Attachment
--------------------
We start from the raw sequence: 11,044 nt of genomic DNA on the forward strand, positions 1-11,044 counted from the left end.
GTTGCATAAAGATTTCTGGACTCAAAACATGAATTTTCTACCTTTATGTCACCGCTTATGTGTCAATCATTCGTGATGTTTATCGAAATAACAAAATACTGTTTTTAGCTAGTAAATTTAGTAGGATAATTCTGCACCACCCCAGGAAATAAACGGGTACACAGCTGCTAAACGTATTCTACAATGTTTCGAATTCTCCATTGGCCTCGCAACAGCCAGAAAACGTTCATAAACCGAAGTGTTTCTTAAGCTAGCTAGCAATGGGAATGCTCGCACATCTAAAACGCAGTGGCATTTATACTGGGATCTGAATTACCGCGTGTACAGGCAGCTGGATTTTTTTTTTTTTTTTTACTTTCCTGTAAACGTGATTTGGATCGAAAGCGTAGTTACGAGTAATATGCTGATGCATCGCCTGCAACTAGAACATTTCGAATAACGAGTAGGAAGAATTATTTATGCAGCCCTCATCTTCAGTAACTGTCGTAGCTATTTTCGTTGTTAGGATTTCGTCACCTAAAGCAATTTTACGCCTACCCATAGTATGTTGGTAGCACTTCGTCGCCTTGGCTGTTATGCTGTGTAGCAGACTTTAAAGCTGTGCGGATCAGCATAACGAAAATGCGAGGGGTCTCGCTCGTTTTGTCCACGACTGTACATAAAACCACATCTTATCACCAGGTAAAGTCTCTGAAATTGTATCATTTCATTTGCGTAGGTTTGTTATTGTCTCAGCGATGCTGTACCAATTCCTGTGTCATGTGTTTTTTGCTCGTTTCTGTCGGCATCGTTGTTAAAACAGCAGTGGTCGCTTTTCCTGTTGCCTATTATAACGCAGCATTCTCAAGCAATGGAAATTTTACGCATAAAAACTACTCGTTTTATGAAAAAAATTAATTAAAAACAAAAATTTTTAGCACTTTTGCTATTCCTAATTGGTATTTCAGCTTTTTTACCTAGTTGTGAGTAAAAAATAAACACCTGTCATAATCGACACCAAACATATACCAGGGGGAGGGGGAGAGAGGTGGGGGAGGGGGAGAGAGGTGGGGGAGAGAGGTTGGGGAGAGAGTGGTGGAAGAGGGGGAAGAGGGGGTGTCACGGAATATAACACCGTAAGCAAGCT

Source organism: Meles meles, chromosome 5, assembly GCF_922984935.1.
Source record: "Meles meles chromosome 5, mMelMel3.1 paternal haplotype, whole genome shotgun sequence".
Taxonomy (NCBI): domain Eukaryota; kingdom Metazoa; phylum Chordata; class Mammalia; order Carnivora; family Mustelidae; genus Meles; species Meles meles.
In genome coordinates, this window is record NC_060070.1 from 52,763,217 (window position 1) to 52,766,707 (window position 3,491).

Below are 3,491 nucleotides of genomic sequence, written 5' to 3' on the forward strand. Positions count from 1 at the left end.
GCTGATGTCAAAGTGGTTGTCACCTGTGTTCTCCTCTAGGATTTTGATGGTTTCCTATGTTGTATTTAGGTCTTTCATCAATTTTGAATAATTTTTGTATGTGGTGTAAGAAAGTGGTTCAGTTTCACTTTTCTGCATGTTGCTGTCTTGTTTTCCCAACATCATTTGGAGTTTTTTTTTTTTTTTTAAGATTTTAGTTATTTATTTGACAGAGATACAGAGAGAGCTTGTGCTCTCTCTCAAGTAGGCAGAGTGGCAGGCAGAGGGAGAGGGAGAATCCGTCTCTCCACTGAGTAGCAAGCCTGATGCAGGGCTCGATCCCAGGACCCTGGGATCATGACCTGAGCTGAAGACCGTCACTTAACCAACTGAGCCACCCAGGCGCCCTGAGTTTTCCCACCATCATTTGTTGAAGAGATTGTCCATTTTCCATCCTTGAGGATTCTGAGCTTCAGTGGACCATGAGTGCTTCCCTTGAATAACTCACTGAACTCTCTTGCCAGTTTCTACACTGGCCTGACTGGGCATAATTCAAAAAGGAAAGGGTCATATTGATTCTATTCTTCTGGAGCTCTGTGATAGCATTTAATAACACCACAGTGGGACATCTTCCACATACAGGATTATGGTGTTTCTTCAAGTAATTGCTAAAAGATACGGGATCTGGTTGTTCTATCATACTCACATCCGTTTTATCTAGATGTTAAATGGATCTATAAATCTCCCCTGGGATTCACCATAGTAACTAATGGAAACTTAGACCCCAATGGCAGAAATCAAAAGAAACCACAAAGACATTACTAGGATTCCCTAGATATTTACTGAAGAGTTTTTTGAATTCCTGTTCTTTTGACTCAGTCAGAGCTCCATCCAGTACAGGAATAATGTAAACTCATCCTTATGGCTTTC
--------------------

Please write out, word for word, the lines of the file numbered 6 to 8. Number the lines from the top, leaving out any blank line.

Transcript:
In genome coordinates, this window is record NC_060070.1 from 52,763,217 (window position 1) to 52,766,707 (window position 3,491).

Below are 3,491 nucleotides of genomic sequence, written 5' to 3' on the forward strand. Positions count from 1 at the left end.
GCTGATGTCAAAGTGGTTGTCACCTGTGTTCTCCTCTAGGATTTTGATGGTTTCCTATGTTGTATTTAGGTCTTTCATCAATTTTGAATAATTTTTGTATGTGGTGTAAGAAAGTGGTTCAGTTTCACTTTTCTGCATGTTGCTGTCTTGTTTTCCCAACATCATTTGGAGTTTTTTTTTTTTTTTTAAGATTTTAGTTATTTATTTGACAGAGATACAGAGAGAGCTTGTGCTCTCTCTCAAGTAGGCAGAGTGGCAGGCAGAGGGAGAGGGAGAATCCGTCTCTCCACTGAGTAGCAAGCCTGATGCAGGGCTCGATCCCAGGACCCTGGGATCATGACCTGAGCTGAAGACCGTCACTTAACCAACTGAGCCACCCAGGCGCCCTGAGTTTTCCCACCATCATTTGTTGAAGAGATTGTCCATTTTCCATCCTTGAGGATTCTGAGCTTCAGTGGACCATGAGTGCTTCCCTTGAATAACTCACTGAACTCTCTTGCCAGTTTCTACACTGGCCTGACTGGGCATAATTCAAAAAGGAAAGGGTCATATTGATTCTATTCTTCTGGAGCTCTGTGATAGCATTTAATAACACCACAGTGGGACATCTTCCACATACAGGATTATGGTGTTTCTTCAAGTAATTGCTAAAAGATACGGGATCTGGTTGTTCTATCATACTCACATCCGTTTTATCTAGATGTTAAATGGATCTATAAATCTCCCCTGGGATTCACCATAGTAACTAATGGAAACTTAGACCCCAATGGCAGAAATCAAAAGAAACCACAAAGACATTACTAGGATTCCCTAGATATTTACTGAAGAGTTTTTTGAATTCCTGTTCTTTTGACTCAGTCAGAGCTCCATCCAGTACAGGAATAATGTAAACTCATCCTTATGGCTTTC